Persistent, Albeit Reduced, Chronic Inflammation in Persons Starting Antiretroviral Therapy in Acute HIV Infection

Clinical Infectious Diseases, Jan 2017

Background. Serious non-AIDS events cause substantial disease and death despite human immunodeficiency virus (HIV) suppression with antiretroviral therapy (ART). Biomarkers of inflammation, coagulation cascade activation, and fibrosis predict these end-organ events. We aimed to determine whether ART initiation during acute HIV infection would attenuate changes in these biomarker levels. Methods. Plasma samples were obtained from participants starting ART during acute or chronic HIV infection and from HIV-uninfected participants from Bangkok, Thailand. Biomarkers of inflammation (C-reactive protein [CRP], interleukin 6, soluble interleukin 6 receptor [sIL-6R], soluble gp130, tumor necrosis factor [TNF]), enterocyte turnover (intestinal fatty acid binding protein [I-FABP]), lipopolysaccharide-induced monocyte activation (soluble CD14 [sCD14]), coagulation cascade activation [D-dimer], and fibrosis (hyaluronic acid [HA]) were measured at baseline and through 96 weeks of ART. Results. CRP, TNF, sIL-6R, I-FABP, sCD14, D-dimer, and HA levels were elevated in acute HIV infection. Early ART was associated with increased I-FABP levels but normalization of TNF, sIL-6R, and D-dimer levels. CRP, sCD14, and HA levels decreased during ART but remained elevated compared with HIV-uninfected participants. Higher sCD14, CRP, and D-dimer levels were associated with higher peripheral blood mononuclear cell and gut integrated HIV DNA levels. Decreases in sCD14 and CRP levels were correlated with increases in CD4 T-cell counts. Conclusions. ART initiated in early acute HIV infection was associated with normalization of the coagulation cascade and several systemic inflammatory biomarkers, but the acute-phase response, enterocyte turnover, monocyte activation, and fibrosis biomarkers remained elevated. Additional interventions to attenuate inflammation may be needed to optimize clinical outcomes in persons with HIV infection.

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Persistent, Albeit Reduced, Chronic Inflammation in Persons Starting Antiretroviral Therapy in Acute HIV Infection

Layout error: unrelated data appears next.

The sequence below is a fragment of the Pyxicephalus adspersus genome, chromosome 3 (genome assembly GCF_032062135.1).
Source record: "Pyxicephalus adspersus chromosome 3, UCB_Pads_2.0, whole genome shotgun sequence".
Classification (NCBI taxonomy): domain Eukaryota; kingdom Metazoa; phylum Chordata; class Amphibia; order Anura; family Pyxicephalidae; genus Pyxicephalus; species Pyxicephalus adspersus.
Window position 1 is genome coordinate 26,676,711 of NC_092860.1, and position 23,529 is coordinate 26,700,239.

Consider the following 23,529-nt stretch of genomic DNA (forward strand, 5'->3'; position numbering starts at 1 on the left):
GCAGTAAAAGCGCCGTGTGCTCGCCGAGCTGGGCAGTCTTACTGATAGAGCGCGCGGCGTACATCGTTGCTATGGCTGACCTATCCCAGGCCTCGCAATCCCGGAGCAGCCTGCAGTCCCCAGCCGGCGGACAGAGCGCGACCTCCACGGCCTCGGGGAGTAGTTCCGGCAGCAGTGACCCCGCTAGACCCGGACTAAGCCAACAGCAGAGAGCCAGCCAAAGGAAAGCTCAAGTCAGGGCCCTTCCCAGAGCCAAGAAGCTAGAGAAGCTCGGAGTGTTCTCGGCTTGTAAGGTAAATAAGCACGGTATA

This Clinical Infectious Diseases Starting Antiretroviral Therapy in Acute HIV Infection fl HIV/AIDS Persistent 0 2 3 4 5 Albeit Reduced 0 2 3 4 5 Chronic In ammation in Persons 0 2 3 4 5 ISrintiS 0 2 3 4 5 rr 0 2 3 4 5 tti 0 2 3 4 5 9 iSnh 0 2 3 4 5 lgly J. AKr 0 2 3 4 5 ns 0 2 3 4 5 6 t 0 2 3 4 5 Niirtt 0 2 3 4 5 y 0 2 3 4 5 tPrh 0 2 3 4 5 onuvphi 0 2 3 4 5 kr 0 2 3 4 5 J 0 2 3 4 5 lm 0 2 3 4 5 TsL. hFl 0 2 3 4 5 t 0 2 3 4 5 hr 0 2 3 4 5 r 0 2 3 4 5 Bponyni 0 2 3 4 5 Silnik 0 2 3 4 5 6 ASut 0 2 3 4 5 ru 0 2 3 4 5 potrn 0 2 3 4 5 PinHy 0 2 3 4 5 koIrnV 0 2 3 4 5 6 Ro 0 2 3 4 5 I 0 2 3 4 5 rntJ. 0 1 2 3 4 5 O 0 2 3 4 5 'C 0 2 3 4 5 ontn 0 2 3 4 5 illo 0 2 3 4 5 6 n 0 2 3 4 5 A 0 2 3 4 5 m Rup 0 2 3 4 5 rt 0 2 3 4 5 0 Itunncisotnictriansfte , cbt ioonms,arbkuetrslesosf sionflfoarmnmoantiinofnecatinoduscocoagmupl alitcioatnioanrse 1 aboratory of Immunoregulation, Vaccine Research Center, National Institute of Allergy and Infectious Diseases, National Institutes of Health, The Henry M. Jackson Foundation for the Advancement 6 7 2 IMnsotnitturétealo , fQMueebdeicca,lCSacniaednaces, US Army Medical Component, Bangkok , Thailand 3 ARCTh-rmonediciaitmedmHunIVeascutipvpartieosnsioan.d inflammation in treated HIV 4 DwOoIr:k1i0s.1w0r9i3tt/ecnid/bcyiw(a6)83US Government employee(s) and is in the public domain in the US 5 PDwuOobIrl:kishised by 6 UveSrsGitoyvPerrensmsefnort tehmepInlofeyecteio(su)saDnidseiassiens tShoecipeutybloicf Adommeariicna i2n01th6e. TUhSis 7 aVSracMchc , iiMlniteaaRrryyelHasenIVadr;RcheDsCeeepanartcrethmr,PeNrnoatgtroiaofmnNa,elWuInrasoltltiotegurytRe,eUoenfdiAvAellrersmrigtyyyIaonnfsdtCitaIunltiffeeocortnfiioRauesSsaDenaisrFcerhaa,sneScsiisl,vcNeoraMStipoernmianolgrI,nyasantnidtdu 8 Centre de Recherche du CHUM and Department of Microbiology, Infectiology and Immunology, Université de 9 eUdiRceinsee , aDrcihvisPiaornk INNriienctiaoSlnayesareCSthi.,oUmStahoyenltl,1y;0fJVo.ricKtthroeerbRVs,Val2c5No4u/iStrt,Ea6yAJaReCProHhma0en1u0Hp,.hRKaVikm3,0,43J,/4aS,bmEMAeRserCLlHi.nF0lLe1.3tRcaohnbedbr,,S3,B4EoANnRenClsiHeonS01lLi1.keMp,riocthoSacueotell,e3t,e4raDpmaosnrniePliCn.yDakoourenk,,2 JRionbtaenrattJA.Ona'Cnownonrealnl,i3c,4h,9,3A,4d,8a,amanRdupert, 1 7,a 3,4 8 8 3,4 3,4 5 Background. Serious non-AIDS events cause substantial death despite human immunodeficiency virus (HIV) supepnreds-soiorgnanwiethveanntsti.rWetreovairmaledthteoradpeyte(rAmRiTn)e. wBhioemthaerrkeArRsTofiinnifltdiiasmteioamsneadtaiunordnin,cgoacguutleatHioInVcainscfeacdteioanctwivoautilodna,tatenndufiabterocshisanpgresdiicnt these pression with antiretroviral therapy (ART). Biomarkers of inflammation, coagulation cascade activation, and fibrosis predict these ebniodm-oarrgkaenr leevveenlst.s. We aimed to determine whether ART initiation during acute HIV infection would attenuate changes in these end-organ events. We aimed to determine whether ART initiation during acute HIV infection would attenuate changes in these bioMmeatrhkoedrsl.evePlsl.asma samples were obtained from participants starting ART during acute or chronic HIV infection and from HIVtaenidnRe[fisIbu-FrlotAss.is (ChRyaPl,urToNniFc, ascILid-6[RH,AI-])FAwBerPe, msCeDas1u4r,edD-adtibmaseerl,inanedanHdAthlreovueglshw9e6reweleekvsatoefdAiRnTa.cute HIV infection. Early ART was BP]), lipopolysaccharide-induced monocyte activation (soluble CD14 [sCD14]), coagulation cascade activation [D-dimer], and fibrosis (hyaluronic acid [HA]) were measured at baseline and through 96 weeks of ART. assRoecsiautletds.witChRiPn,crTeNasFe,dsII-LF-A6BRP,Il-eFvAelsBbPu,tsCnoDr1m4a,lDiza-dtiiomneorf, TanNdF,HsIAL-l6eRve,lasnwdeDre-deimleveartleedveilns. aCcRuPte, sHCIDV14i n,afencdtiHonA. lEeavrellys dAeRcrTeawseads Results. CRP, TNF, sIL-6R, I-FABP, sCD14, D-dimer, and HA levels were elevated in acute HIV infection. Early ART was adsusroicnigatAedRwTitbhuitnrcermeaaseindeId-FeAleBvPatleedveclsombuptanroedrmwailtihzaHtioInV-oufnTiNnfFe,cstIeLd-6pRa,rtaincidpDan-tdsi.mHeirglheevrels.CCDR1P4,,sCRDP1,4a,nanddDH-dAi mleveerlsledveeclsrewaseerde associated with increased I-FABP levels but normalization of TNF, sIL-6R, and D-dimer levels. CRP, sCD14, and HA levels decreased adsusroicnigatAedRwTitbhuhtirgehmeraipneerdipehlervaaltebdlocoodmmpoanreodnuwcilteharHcIeVll-aunndingfuetctiendtepgararteicdipHanIVts.DHNiAghleerveslCs.DD1e4c,rCeaRsePs, ianndsCDD-1d4imanerd lCevRePlslewveerles during ART but remained elevated compared with HIV-uninfected participants. Higher sCD14, CRP, and D-dimer levels were awsesroecicaotrerdelwatiethd hwiigtheirnpcreeraipsheserianl CblDoo4dTm-coenllocnouucnletsa.r cell and gut integrated HIV DNA levels. Decreases in sCD14 and CRP levels associated with higher peripheral blood mononuclear cell and gut integrated HIV DNA levels. Decreases in sCD14 and CRP levels weCreocnocrluresliaotneds. wiAthRiTncirneiatsiaetsediniCnDea4rlTy-caeclultceoHunIVts. infection was associated with normalization of the coagulation cascade and several systemic inflammatory biomarkers, but the acute-pahttaesneuraetsep oinnflsea,menterocyte turnover, monocyte activation, and fibrosis biopmearrskoenrss wreitmhaHinIeVd ienlfeevcattieodn.. Additional interventions to mation may be needed to optimize clinical outcomes in perKsoeynwsowridths. HIaVcuitnefeHcItiVonin.Afedcdtiiotino;naanltiinretterrovveinratilotnhsertaopayt;teinnfluaamteminafltiaomn;mmaotinooncyte activation; sIL-6R. markers remained elevated. may be needed to optimize clinical outcomes in persons with HIV infection. preBsasicokngrwouitnhda; ntiSretrriovuisranlotnh-eAraIpDyS(eAvRenTt)s; cBaiuosme asrukbesrtsanotfiainlfldaismeamseatainodn; dceoaathgudlaetsipointechauscmadane aimctmivautnioond; eafincdienficbyrovsiirsuspr(eHdIiVct)tshuepse- - of ART at high CD4 T-cell counts and/or within the first year of seroconversion results in more robust immune restoration and less chronic immune activation [1, 7], whereas lower nadir CD4 T-cell counts are associated with higher risk of serious non-AIDS events [8, 9]. However, whether ART initiation during acute HIV infection could eliminate increased inflammation in chronic HIV infection remains unknown. We hypothesized that initiation of ART during the earliest stages of acute HIV infection would normalize levels of stages of acute HIV infection would normalize levels of HIV/AIDS • CID • 1 biomarkers associated with disease and death in chronic HIV infection. We evaluated biomarkers of inflammation and coagulation at baseline and over the subsequent 96 weeks in participants of an ongoing, prospective study of ART initiation in acute HIV infection in Bangkok, Thailand (RV254/ SEARCH010) [10]. Study Design and Participants In RV254/SEARCH010 (NCT00796146), high-risk participants presenting to voluntary testing and counseling centers at the Thai Red Cross Anonymous Clinic were screened for acute HIV infection in real time by means of pooled nucleic acid testing (NAT) and sequential immunoassay (IA) [11]. Participants with nonreactive HIV immunoglobulin G (n = 78) were enrolled and categorized as fourth-generation IA (4thG) stage 1 (4thG1; NAT positive, 4thG IA negative, and third-generation [3rdG] IA negative), 4thG stage 2 (4thG2; NAT and 4thG IA positive and 3rdG IA negative), and 4thG stage 3 (4thG3; NAT, 4thG IA, and 3rdG IA positive; Western blot negative or indeterminate) [10, 12]. Samples were collected before ART (baseline) and over 96 weeks of ART. Thai HIV-uninfected controls were prevaccinated age- and sex-matched participants from RV114 (n = 99), an HIV vaccine trial [13], and RV304/ SEARCH013 (n = 29), a tissue sampling study (NCT01397669) [14]. Chronically infected Thai participants were enrolled in SEARCH011, a study of neurocognitive impairment in persons with varying monocyte proviral burden (n = 27) [15], or the RV217 natural history cohort (n = 14) [16]. Individuals with unthawed samples were selected. Samples were collected from SEARCH011 before ART and after 48 weeks of ART and from RV217 before ART. All participants provided signed informed consent. Biomarker Measurements Intestinal fatty acid binding protein (I-FABP), soluble CD14 (sCD14) (R&D Biosystems), and hyaluronic acid (HA) (Corgenix) were measured with enzyme-lined immunosorbent assay; C-reactive protein (CRP) with electrochemiluminescence assay (Meso Scale Discovery), and D-dimer with Enzyme Linked Fluorescent Assay (bioMerieux). Tumor necrosis factor (TNF), soluble interleukin 6 (IL-6) receptor (sIL-6R), soluble gp130 (sgp130), and high-sensitivity IL-6 were measured using the Luminex platform (Millipore). All biomarkers were measured in samples from participants with acute HIV infection, HIV-uninfected participants, and untreated participants with untreated chronic HIV infection. sCD14, I-FABP, Ddimer, HA, and CRP were measured in SEARCH011 samples, and IL-6, TNF, sIL-6R, and sgp130 in RV217 samples. sCD14, HA, CRP, and D-dimer were measured in available unthawed samples from treated participants with chronic infection. All biomarkers were performed in duplicate on cryopreserved 2 • CID • HIV/AIDS acid citrate dextrose plasma according to the manufacturers’ instructions and for research purposes only. All assays were performed after the first thaw except I-FABP (second thaw). Total and Integrated HIV DNA Measurements Sigmoid biopsies were performed in the RV254 cohort. The frequencies of cells harboring total and integrated HIV DNA in peripheral blood mononuclear cells (PBMCs) and sigmoid colon gut biopsies were measured as described elsewhere [17, 18]. Statistical Analysis Data were reported as median (interquartile range) values. Comparisons between 4thG groups were performed using the Mann–Whitney U test for continuous variables and χ2 or Fisher exact test for categorical variables. To account for differences between acute and chronic infection, we used a linear regression model adjusted by age and sex. Comparisons within groups across time points were performed using the Wilcoxon signed rank test. Biomarker levels were compared between participants who received 48 weeks of ART starting during acute or chronic HIV infection, and between participants who received 96 weeks of ART and HIV-uninfected participants. The Spearman rank test was used to determine correlations. Statistical tests were 2 sided and were differences were considered statistically significant at P < .05. Analyses were performed using StataCorp 2013 (StataCorp) and Prism (version 6.0; GraphPad) software. Participant Characteristics Acutely infected participants had a median age of 28 years (interquartile range, 24–33 years) and were 92.3% male, compared with 35 (30–42) years and 37.0% male for chronically infected and 27 (22–37) years and 77.1% male for HIV-uninfected (Table 1). The median CD4 T-cell count was 384 cells/mm3 and the median HIV RNA level 5.6 log10 copies/mL for acutely infected participants, compared with 230 cells/mm3 and 4.7 log10 copies/mL for chronically infected participants. For acutely infected participants, 14 were in 4thG1, 22 in 4thG2, and 42 in 4thG3. Age, sex, CD4 T-cell counts, and HIV RNA levels did not differ significantly across stages. The median time since self-reported HIV exposure was 12 days in 4thG1, 17 in 4thG2, and 18 in 4thG3. Sixty-one participants (78.2%) had ≥3 symptoms of acute retroviral syndrome. The median time to ART initiation was 2 days. Seventy-six participants received tenofovir, emtricitabine, and efavirenz. Fortyfour also received maraviroc and raltegravir (mega-HAART [highly active ART]) [10]. Two participants who opted not to take ART were excluded from the longitudinal analysis. One participant who reported nonadherence remained viremic and was excluded from the longitudinal analysis at week 48. Participants with blips were included in the analysis, including 5 participants at week 24 and 1 at week 48 (all with HIV RNA levels <2.3 log10 copies/mL). Table 1. Baseline Characteristics Baseline Characteristic Age, median (IQR), y Male sex, No. (%) Time from HIV exposure (per participant), median (IQR), d Antiretroviral syndrome, No. (%)d CD4 T-cell count, median (IQR), cells/µL Plasma HIV RNA, median (IQR), log10 copies/mL Acute HIV Infectiona 5 (35.7) 17 (77.3)e 39 (92.9)e 494 (347–561)c 323 (265–443)c 386 (298–496)c 5.6 (4.9–6.4)c 5.6 (5.1–6.6)c 5.6 (5.2–6.2)c 230 (106–331) 4.7 (4.5–5.1) Abbreviations: 4thG1, fourth-generation (4thG) stage 1; 4thG2, 4thG stage 2; 4thG3, 4thG stage 3; HIV, human immunodeficiency virus; IQR, interquartile range; NA, not available. a For the 4thG acute HIV infection stages: 4thG1 was defined as nucleic acid testing (NAT) positive and 4thG and third-generation (3rdG) immunoassay (IA) negative; 4thG2, as NAT and 4thG IA positive and 3rdG IA negative; and 4thG3, as NAT, 4thG IA, and 3rdG IA positive and Western blot negative or indeterminate. b Before antiretroviral therapy. c P < .05 (comparison with chronically HIV-infected population; before antiretroviral therapy or after 48 weeks). d Antiretroviral syndrome was defined by ≥3 of the following: fever, adenopathy, headache, fatigue, myalgia, arthralgia, pharyngitis, oral ulcer, genital ulcer, weight loss, anorexia, nausea and vomiting, diarrhea, odynophagia, rash, oral candidiasis, vaginal candidiasis, and neurologic symptoms. e P < .05 (comparison with 4thG1; the difference between 4thG2 and 4thG3 was not significant). Inflammation Plasma levels of CRP, an acute-phase reactant associated with cardiovascular events and death [3, 4, 19], were significantly higher in HIV-infected participants from 4thG2 and 4thG3 than in HIV-uninfected participants (P < .001 for both) (Table 2; Figure 1A; Supplementary Table 1). CRP levels were significantly lower in 4thG1 than in 4thG2 (P = .006) or 4thG3 (P = .03). Baseline plasma TNF levels were significantly higher in 4thG3 than in HIV-uninfected participants (P = .006; Figure 1B). Plasma IL-6 levels, associated with increased morbidity and mortality risk [3, 4, 19], were significantly higher in 4thG2 compared with 4thG1 (P = .04) but not compared with HIV-uninfected participants (Figure 1C). Levels of sIL-6R, which mediates IL-6 signaling in cells without IL-6R [20], were significantly increased in 4thG3 compared with HIV-uninfected participants (P < .001; Figure 1D) and 4thG1 (P = .02) but not compared with 4thG2. Levels of sgp130, which inactivates the IL-6/sIL-6R complex, did not differ significantly among HIVinfected groups or compared with HIV-uninfected participants (Figure 1E ). Next, we evaluated the effects of ART on these biomarkers. The median CRP level for all acutely HIV-infected participants decreased after 2 weeks of ART (P < .001), driven by changes in 4thG2 and 4thG3 (Figure 1F ). CRP levels remained significantly lower than in treated chronically HIV-infected participants at week 48 (P < .001), even after adjustment for age and sex (Supplementary Table 2), but they were elevated compared with those in HIV-uninfected participants at week 96 (P = .04). TNF levels increased after 48 weeks of ART (P < .001; Figure 1G) but decreased by week 96 to levels similar to those in HIV-uninfected participants. Median IL-6 levels varied over time receiving ART (Figure 1H). After 96 weeks of ART, IL-6 levels were similar in participants treated during acute HIV infection and HIV-uninfected participants. Levels of sIL-6R decreased significantly after 24 and 96 weeks of ART (P < .001 for both; Figure 1I), with decreases primarily in the 4thG2 and 4thG3 groups. sIL-6R levels at 96 weeks were similar to those in HIV-uninfected participants, regardless of stage at diagnosis. The sgp130 levels increased significantly by week 24 (P < .001; Figure 1J) in all 4thG groups and remained higher compared with baseline at 96 weeks (P < .001), particularly in the 4thG3 group (P = .001). After 96 weeks of ART, all groups had sgp130 levels comparable to those in HIV-uninfected participants. Participants with lower sgp130 levels at baseline were more likely to have persistently increased IL-6 levels (odds ratio, 4.0 [95% CI, 1.3–12.1] for sgp130 below vs above the median; P = .01). Together, these data show that ART started during very early acute HIV infection normalized TNF and mediators of IL-6 signaling but not CRP levels. Intestinal Permeability and Microbial Translocation Intestinal damage and microbial translocation start in acute infection [21]. Plasma levels of I-FABP, a marker of enterocyte turnover associated with death [19], were significantly higher at baseline than in HIV-uninfected participants only in the 4thG3 group (P = .03) (Figure 2A). Plasma sCD14 levels, reflecting monocyte activation and predictive of death [2], were significantly higher at baseline in all HIV-infected groups compared with HIV-uninfected participants (P < .001 for all; Figure 2B) and did not differ among 4thG stages. We evaluated biomarker changes after starting ART during early acute HIV infection. I-FABP levels increased during the first 2 weeks of ART (P < .001) before plateauing at levels comparable to those in treated chronically HIV-infected participants at 48 weeks, even after adjustment for age and sex (Supplementary Table 2), and significantly higher than those in HIV-uninfected participants after 96 weeks of ART HIV/AIDS • CID • 3 k 2 e G e th 2 29 A A A A 92 06 .17 .95 ag rn W 4 1 .0 N N N N 4 . o o dn 3 1 0 1 ,c um a re ,t 9 4 G le 4 • CID • HIV/AIDS (P<.001) (Figure 2C). In contrast, sCD14 levels decreased after 4thG2 and 4thG3, and remained significantly lower through week 96 compared with baseline (P<.001 for all; Figure 2D). sCD14 levels were significantly lower in participants treated during acute HIV infection after 48 weeks of ART than in participants treated during chronic HIV infection (P<.001), even after adjustment for age and sex (Supplementary Table 2). Nonetheless, sCD14 levels remained significantly higher than in HIV-uninfected participants after 96 weeks of ART (P<.001). In summary, increased enterocyte turnover persisted and monocyte activation decreased but did not normalize in participants starting ART during acute HIV infection. Coagulation and Fibrosis Increased levels of D-dimer, reflecting coagulation cascade activation, and HA, reflecting fibrosis, are also associated with disease progression and death [3–5]. D-dimer levels were significantly increased in the 4thG2 and 4thG3 groups compared with HIV-uninfected participants (P< .001 for both; tively). D-dimer levels in the 4thG1 group were comparable to those in HIV-uninfected participants. Plasma HA levels were increased in 4thG2 and 4thG3 groups compared with HIVNext, we assessed the impact of ART initiation during acute infection on these biomarkers. After 12 weeks, plasma D-dimer levels decreased significantly compared with baseline (P< .001) and then stabilized through 96 weeks of ART (Figure 3C). Circulating D-dimer levels in participants treated during acute HIV infection were significantly lower than in treated chronically HIV-infected participants after 48 weeks of ART (P<.001), even after adjustment for age and sex (Supplementary Table 2). Compared with those in HIV-uninfected participants,D-dimerlevelswerenotsignificantlydifferentafter 96 weeks of ART. In contrast, after 2 weeks of ART, HA levels lower than in treated chronically HIV-infected participants after 48 weeks of ART (P<.001), even after adjustment for age and sex (Supplementary Table 2) but remained higher than in HIV-uninfected participants after 96 weeks (P<.001). Thus, whereas coagulation biomarkers may normalize when ART is started during acute HIV infection, a profibrotic state persists. Relationships Among CD4 T-Cell Counts, HIV Burden, and Biomarkers To assess whether inflammation was associated with HIV disease state, we performed correlation analyses of these biomarkers with CD4 T-cell count and HIV burden in the acute HIV cohort. We pooled all stages to encompass the breadth of disease (Supplementary Table 3). As reported elsewhere, total and integrated PBMC HIV DNA levels are higher at baseline HIV/AIDS • CID • 5 in the later stages and decrease to 1 and 0.1 log10 copies/106 PBMCs, respectively, after 48 weeks of ART; the sigmoid colon has a similar pattern [18]. Among acutely infected participants at baseline, higher plasma HIV RNA levels were correlated with higher sIL-6R, I-FABP, sCD14, HA, and D-dimer levels. A similar pattern was observed for total and integrated PBMC HIV DNA levels (Supplementary Figure 1A–C). Higher integrated HIV DNA levels in the gut were correlated with higher baseline sCD14, CRP, and D-dimer levels. Low baseline peripheral CD4 T-cell counts were correlated with high CRP levels, but low sigmoid colon CD4 T-cell counts were associated with high plasma HIV RNA, sCD14, and HA levels (Supplementary Figure 1D–F ). To determine whether improvement in inflammation was associated with improvement in HIV disease state in the acute infection cohort, we correlated changes in inflammatory biomarkers with changes in CD4 T-cell count and HIV burden. After 24 weeks of ART, the median CD4 T-cell count increased to 600 cells/mm3. Increases in CD4 T-cell counts were 6 • CID • HIV/AIDS associated with decreases in sCD14 and CRP levels (Supplementary Figure 2A and 2B). Similarly, only fold decrease in D-dimer levels correlated with fold-decrease in plasma HIV RNA levels (r = 0.29; P = .01), total HIV DNA in PBMCs (r = 0.33; P = .005), and intestinal total HIV DNA levels (Supplementary Figure 2C). Together, these data suggest an association of the coagulation cascade with HIV burden and of gut damage and persistent inflammation with slow CD4 T-cell recovery. Although inflammation persists with ART started during early and chronic HIV infection, the effect of initiating ART during early acute HIV infection on chronic inflammation is unknown. Using age- and sex-matched controls from Bangkok, Thailand, we found that (1) acute HIV infection is associated with increased levels of biomarkers of intestinal damage, inflammation, coagulation, and fibrosis and with suppressive ART initiated during acute HIV infection; (2) the procoagulant state normalizes after early ART; (3) enterocyte damage persists during suppressive ART; (4) monocyte activation, systemic inflammation, and fibrosis remain increased but lower than in participants starting ART in chronic HIV infection; and (5) increases in CD4 T-cell populations correlate with decreases in sCD14 and CRP levels. These results show that some elements of very early immune damage by HIV are durable and potentially irreversible, CD4 T-cell reconstitution may be determined by reduction in inflammation, and additional immunomodulatory therapies during early infection may be necessary to avert these long-term consequences. The biomarkers reflect an inflammatory state at diagnosis, consistent with previous data showing a cytokine storm during acute HIV infection [22]. HIV itself probably contributes to this inflammation, because higher baseline plasma HIV RNA levels and total and integrated PBMC HIV DNA were correlated with higher sCD14, D-dimer, sIL-6R, and I-FABP levels. The normalization of D-dimer levels with early ART in association with decreased HIV burden suggests a reduced risk of prothrombotic events, such as deep-vein thromboses and pulmonary emboli. Conversely, the persistently elevated levels of biomarkers of monocyte activation (sCD14), systemic inflammation (CRP, IL-6, sIL-6R, TNF), and fibrosis (HA) during ART indicate that drivers of inflammation other than HIV itself persist even with early ART. The early differences in biomarker levels across 4thG stages did not persist in chronic infection, suggesting that starting ART even at the earliest stages of infection may not normalize inflammation. Conversely, a few days’ delay in ART initiation may not adversely impact inflammation during chronic HIV infection. Intestinal damage, increased regulatory T-cell infiltration, and lymph node collagen deposition occur within 1–2 weeks of infection [23], therefore preceding ART initiation. Recently, RV254 participants with acute HIV infection were shown to have increased neutrophil infiltration, immune activation (Ki67-positive cells), and inflammation (cells expressing TNF, Mx1, and indoleamine 2,3-dioxygenase 1) in the sigmoid colon. Despite decreasing intestinal inflammation, ART initiated during acute infection did not decrease intestinal neutrophil infiltration, a marker of gut damage [24]. Similarly, in this population, mucosal T-helper 17 cell depletion was demonstrated in Fiebig stage III but not stage I. Early ART restored T-helper 17 presence but not polyfunctionality [14], suggesting persistent immune and mucosal dysregulation, consistent with persistently elevated I-FABP and sCD14 levels. Similarly, early suppressive ART cannot halt the acute-phase reaction. The absence of increases in IL-6 levels may reflect a lack of sensitivity of the multiplex assay or the cross-sectional comparison. Nonetheless, increased IL-6 transsignaling by sIL-6R, persistently increased here, is associated with cardiac events in non-HIV populations and animal models [25]. The increased profibrotic state based on HA levels, despite early ART, may perpetuate fibrosis in lymphatic tissue, the liver, and other tissues [26]. However, the independent effect of ART on these biomarkers is unclear [27, 28]. Notably, levels of biomarkers predictive of cardiovascular events, such as sCD14, sIL-6R, and CRP, remain elevated compared with those in HIV-uninfected Thai participants despite ART initiation in acute infection, raising the question of whether these patients remain at increased risk for non-AIDS events. These biomarker levels, however, are lower than those observed in many Western cohorts and lower than those associated with end-organ disease, although variations in assays used and patient populations (eg, age, coinfections) may contribute to some differences [2, 4, 19, 29–32]. Thus, the clinical implications of this persistent low-level elevation remain unclear. Our study has several limitations. Our chronically HIVinfected cohort was small and not matched for age or sex to the acutely HIV-infected cohort, potentially resulting in higher inflammatory marker levels. The acutely infected participants were 15–20 years younger than participants in many studies associating biomarkers with clinical outcomes and thus may have less inflammation [2, 3, 5, 19]. No major end-organ events have occurred to determine the clinical significance of our findings. Nonetheless, this study provides important insight into the evolution of inflammation in acute HIV infection and the potential impact of early ART. In conclusion, initiation of ART during acute HIV infection is insufficient to resolve the chronic inflammation associated with increased all-cause morbidity and mortality risk in treated HIV infection. Initiating ART during acute infection, however, attenuates inflammation more than initiating ART in chronic HIV infection. These data are consistent with findings of the Strategic Timing in AntiRetroviral Therapy (START) study, which confirmed a decreased event rate in persons starting ART with CD4 T-cell counts >500/µL [33]. Whether persistent residual inflammation will translate into increased end-organ disease remains to be determined. If so, further interventions to attenuate inflammation, even among patients treated during acute HIV infection, may be necessary to optimize clinical outcomes. Supplementary Data Supplementary materials are available at http://cid.oxfordjournals.org. Consisting of data provided by the author to benefit the reader, the posted materials are not copyedited and are the sole responsibility of the author, so questions or comments should be addressed to the author. Notes Acknowledgements. The study team is grateful to the individuals who volunteered to participate in this study and the staff at the Thai Red Cross AIDS Research Centre and the Department of Retrovirology, US Army Medical Component, Armed Forces Research Institute of Medical Sciences. We thank Silvia Ratto-Kim for providing samples from the RV114 study, and we also thank the RV254/SEARCH 010, RV304/SEARCH 013 and SEARCH 011 Protocols team members that include from SEARCH/ TRCARC/HIV-NAT: Praphan Phanuphak, Nipat Teeratakulpisarn, Supanit Pattanachaiwit, Thep Chalermchai, Mark de Souza, Eugene Kroon, Carlo Sacdalan, Phillip Chan, Donn Colby, Duanghathai Sutthichom, Somprartthana Rattanamanee, Peeriya Prueksakaew, Sasiwimol Ubolyam, Pacharin Eamyoung, Naphassanant Laopraynak, Suwanna Puttamaswin, Nitiya Chomchey, Putthachard Karnsomlap, Tarandeep Singh, Chattiya Nitpolprasert; from Pharmongkut Klao Hospital: Pasiri Sithinamsuwan; from AFRIMS: Sorachai Nitayaphan, Somchai Sriplienchan, Rapee Trichavaroj, Alexandra Schuetz, Nicos Karasavvas, Sandhya Vasan, Yuwadee PhuangNgern, Surt Jongrakthaitae, Werrawan Chuenaron, Rapee Trichavaroj, Nantana Tantibul, Hathairat Savadsuk, Tanya Wansom, Siriwat Akapirat, Bessara Nuntapinit; from MHRP: Trevor Crowell, Madelaine Ouellette, Oratai Butterworth; from University of Montreal: Remi Fromentin. Disclaimer. The content of this manuscript is solely the responsibility of the authors and does not necessarily represent the official views of any of the institutions mentioned above, the US Department of the Army, the US Department of Defense, or the National Institutes of Health, nor does mention of trade names, commercial products, or organizations imply endorsement by the US government or the Thai Red Cross AIDS Research Centre. Financial support. This work was supported by the Intramural Research Program of the National Institutes of Health, National Institute of Allergy and Infectious Diseases; by a cooperative agreement (W81XWH11-2-0174) between The Henry M. Jackson Foundation for the Advancement of Military Medicine and the US Department of Defense; and by the National Institutes of Health (grants R01MH095613 and R01NS061696 to SEARCH 010 and SEARCH 011, respectively). The Government Pharmaceutical Organization (GPO), Thailand, Gilead, Merck and ViiV Healthcare provided support for antiretroviral medications. Potential conflicts of interest. N. C. is a board member of Theravectys. V. V. has consulted for Merck and ViiV Healthcare. J. A. has received honoraria from ViiV Healthcare, Merck, Gilead Sciences, and Roche Pharmaceuticals for her participation in advisory meetings. N. S. U. has consulted for Gilead Sciences, Entera Health, and Tobira Therapeutics and has been compensated for her participation in advisory meetings. All other authors report no potential conflicts. All authors have submitted the ICMJE Form for Disclosure of Potential Conflicts of Interest. Conflicts that the editors consider relevant to the content of the manuscript have been disclosed. 1. Deeks SG , Lewin SR , Havlir DV . The end of AIDS: HIV infection as a chronic disease . Lancet 2013 ; 382 : 1525 - 33 . 2. Sandler NG , Wand H , Roque A , et al. 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Irini Sereti, Shelly J. Krebs, Nittaya Phanuphak, James L. Fletcher, Bonnie Slike, Suteeraporn Pinyakorn, Robert J. O'Connell, Adam Rupert, Nicolas Chomont, Victor Valcour, Jerome H. Kim, Merlin L. Robb, Nelson L. Michael, Daniel C. Douek, Jintanat Ananworanich, Netanya S. Utay. Persistent, Albeit Reduced, Chronic Inflammation in Persons Starting Antiretroviral Therapy in Acute HIV Infection, Clinical Infectious Diseases, 2017, 124-131, DOI: 10.1093/cid/ciw683